Small-scale geophysical experiments

Developing lab-scale ERT, magnetics and other surveys

Thesis details
Small-scale geophysical experiments
  • 3 months
  • B.Sc.
  • 90% Programming
  • 80% Field work
  • 10% Lab work
  • 60% Theory
  • 70% Processing
  • 60% Interpretation
  • 50% Geology
Contact person
Marc S. Boxberg's profile picture's profile picture
Dr. rer. nat.
Marc S. Boxberg
Postdoctoral researcher and deputy director
+49 241 / 80 99755

Geophysical surveys are usually done in the field. However, to demonstrate how they work, e.g., in public outreach or teaching, we need small laboratory-scale experiments. We have an AR-sandbox (Wellmann et al., 2022) in our lab that can be leveraged for such experiments. Several geophysical methods seem to be suited for this work. Small-scale ERT could be performed in the sand using small electrodes and a multimeter. Tiny magnetometers could be build using fluxgate sensors to perform magnetic surveys in the sand. If the experiment quality and the resulting data quality is high enough, this setup may also be used to obtain real-world synthetic data to be used in the ongoing research of the group, e.g., on geophysical inverse methods.

This project can be split into several theses.

Your tasks:

Your primary task would be to setup the experiment for one of the common methods in applied geophysics. This includes the selection of appropriate hardware and materials as well as some programming to process and visualize the results of the measurements.

Supplementary Documents

  • Open AR-Sandbox: A haptic interface for geoscience education and outreach

    2022 | Wellmann, F., Virgo, S., Escallon, D., de la Varga, M., Jüstel, A., Wagner, F. M., Kowalski, J., Zhao, H., Fehling, R., Chen, Q.

    Geosphere, doi:10.1130/ges02455.1

    RWTH Publications PDF


    Virtual reality concepts have been widely adapted to teach geoscientific content, most notably in virtual field trips ­ with increased developments due to recent travel restrictions and challenges of field access. On the spectrum between real and fully virtual environments are also combinations of digital and real content in mixed-reality environments. In this category, augmented-reality (AR) sandboxes have been used as a valuable tool for science outreach and teaching due to their intuitive and haptic interaction-enhancing operation. Most of the common AR-sandboxes are limited to the visualization of topography with contour lines and colors, as well as water simulations on the digital terrain surface. We show here how we can get beyond this limitation, through an open-source implementation of an AR-sandbox system with a versatile interface written in the free and cross-platform programming language Python. This implementation allows for creative and novel applications in geosciences education and outreach in general. With a link to a 3-D geomodelling system, we show how we can display geologic subsurface information such as the outcropping lithology, creating an interactive geological map for structural geology classes. The relations of subsurface structures, topography, and outcrop can be explored in a playful and comprehensible way. Additional examples include the visualizations of geophysical fields and the propagation of seismic waves, as well as simulations of Earth surface processes. We further extended the functionality with ArUco-marker detection to enable more precise and flexible interaction with the projected content. In combination, with these developments, we aim to make AR-sandbox systems, with the additional dimension of haptic interactions, accessible to a wider range of geoscientific applications for education and outreach.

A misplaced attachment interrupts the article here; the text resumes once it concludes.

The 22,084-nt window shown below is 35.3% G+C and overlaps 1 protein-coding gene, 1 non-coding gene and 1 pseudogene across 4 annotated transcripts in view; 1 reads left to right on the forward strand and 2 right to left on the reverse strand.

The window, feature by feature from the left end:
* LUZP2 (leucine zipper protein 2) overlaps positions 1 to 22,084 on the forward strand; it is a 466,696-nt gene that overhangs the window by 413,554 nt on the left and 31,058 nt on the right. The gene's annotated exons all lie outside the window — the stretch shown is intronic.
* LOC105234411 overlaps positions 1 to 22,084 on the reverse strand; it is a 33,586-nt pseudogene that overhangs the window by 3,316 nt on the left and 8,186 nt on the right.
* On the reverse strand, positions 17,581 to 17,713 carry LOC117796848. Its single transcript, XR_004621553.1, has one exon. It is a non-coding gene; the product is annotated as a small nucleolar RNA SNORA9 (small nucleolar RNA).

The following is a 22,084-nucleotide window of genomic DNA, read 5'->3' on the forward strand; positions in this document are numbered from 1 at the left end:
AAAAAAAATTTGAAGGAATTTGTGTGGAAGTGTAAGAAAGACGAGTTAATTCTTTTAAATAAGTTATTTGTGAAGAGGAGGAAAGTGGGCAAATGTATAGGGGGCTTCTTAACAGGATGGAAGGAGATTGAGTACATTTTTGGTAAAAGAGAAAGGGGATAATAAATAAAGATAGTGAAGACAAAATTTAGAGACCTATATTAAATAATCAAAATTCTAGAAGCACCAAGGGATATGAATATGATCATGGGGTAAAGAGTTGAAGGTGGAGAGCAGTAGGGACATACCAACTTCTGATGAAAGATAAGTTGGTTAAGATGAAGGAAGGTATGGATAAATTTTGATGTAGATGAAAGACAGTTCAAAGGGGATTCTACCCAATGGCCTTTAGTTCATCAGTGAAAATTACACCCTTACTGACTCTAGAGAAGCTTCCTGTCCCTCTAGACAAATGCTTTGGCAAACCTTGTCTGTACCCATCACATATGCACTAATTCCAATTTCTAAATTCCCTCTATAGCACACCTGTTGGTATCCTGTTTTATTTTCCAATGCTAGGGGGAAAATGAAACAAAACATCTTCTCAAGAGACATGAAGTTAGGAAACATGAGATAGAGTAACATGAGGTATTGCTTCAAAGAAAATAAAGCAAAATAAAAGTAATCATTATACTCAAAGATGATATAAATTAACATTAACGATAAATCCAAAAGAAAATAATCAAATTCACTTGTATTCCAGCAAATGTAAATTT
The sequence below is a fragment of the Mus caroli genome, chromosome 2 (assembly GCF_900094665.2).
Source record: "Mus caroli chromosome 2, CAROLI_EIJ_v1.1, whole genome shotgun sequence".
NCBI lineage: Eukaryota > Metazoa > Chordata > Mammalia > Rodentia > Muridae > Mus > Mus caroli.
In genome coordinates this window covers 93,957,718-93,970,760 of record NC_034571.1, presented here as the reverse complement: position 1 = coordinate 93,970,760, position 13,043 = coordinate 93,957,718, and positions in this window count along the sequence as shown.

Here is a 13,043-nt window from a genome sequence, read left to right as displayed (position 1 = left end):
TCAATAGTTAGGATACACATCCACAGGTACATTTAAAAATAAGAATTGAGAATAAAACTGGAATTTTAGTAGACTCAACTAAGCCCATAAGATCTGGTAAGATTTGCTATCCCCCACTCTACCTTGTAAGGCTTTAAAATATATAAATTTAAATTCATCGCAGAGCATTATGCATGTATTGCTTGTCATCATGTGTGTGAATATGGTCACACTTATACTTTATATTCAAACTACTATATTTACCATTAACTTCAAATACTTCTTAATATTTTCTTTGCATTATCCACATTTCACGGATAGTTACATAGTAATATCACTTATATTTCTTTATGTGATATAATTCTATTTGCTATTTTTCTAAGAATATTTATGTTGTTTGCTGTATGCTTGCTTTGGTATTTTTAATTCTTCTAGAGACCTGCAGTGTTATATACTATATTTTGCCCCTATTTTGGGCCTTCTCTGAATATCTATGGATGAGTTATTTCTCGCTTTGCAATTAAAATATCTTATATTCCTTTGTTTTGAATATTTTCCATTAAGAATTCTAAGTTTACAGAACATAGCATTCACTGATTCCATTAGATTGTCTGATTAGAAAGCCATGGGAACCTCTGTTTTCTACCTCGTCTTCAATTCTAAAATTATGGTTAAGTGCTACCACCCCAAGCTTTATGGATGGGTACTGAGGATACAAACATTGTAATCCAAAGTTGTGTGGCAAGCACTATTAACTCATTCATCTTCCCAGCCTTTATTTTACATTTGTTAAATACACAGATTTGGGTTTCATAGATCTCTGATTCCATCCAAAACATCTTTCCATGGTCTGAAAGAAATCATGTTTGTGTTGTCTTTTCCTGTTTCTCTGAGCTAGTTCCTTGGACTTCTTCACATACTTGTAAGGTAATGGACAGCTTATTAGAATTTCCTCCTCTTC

Cite as

    Wellmann, F. and Virgo, S. and Escallon, D. and de la Varga, M. and Jüstel, A. and Wagner, F. M. and Kowalski, J. and Zhao, H. and Fehling, R. and Chen, Q. (2022): Open AR-Sandbox: A haptic interface for geoscience education and outreach. Geosphere.
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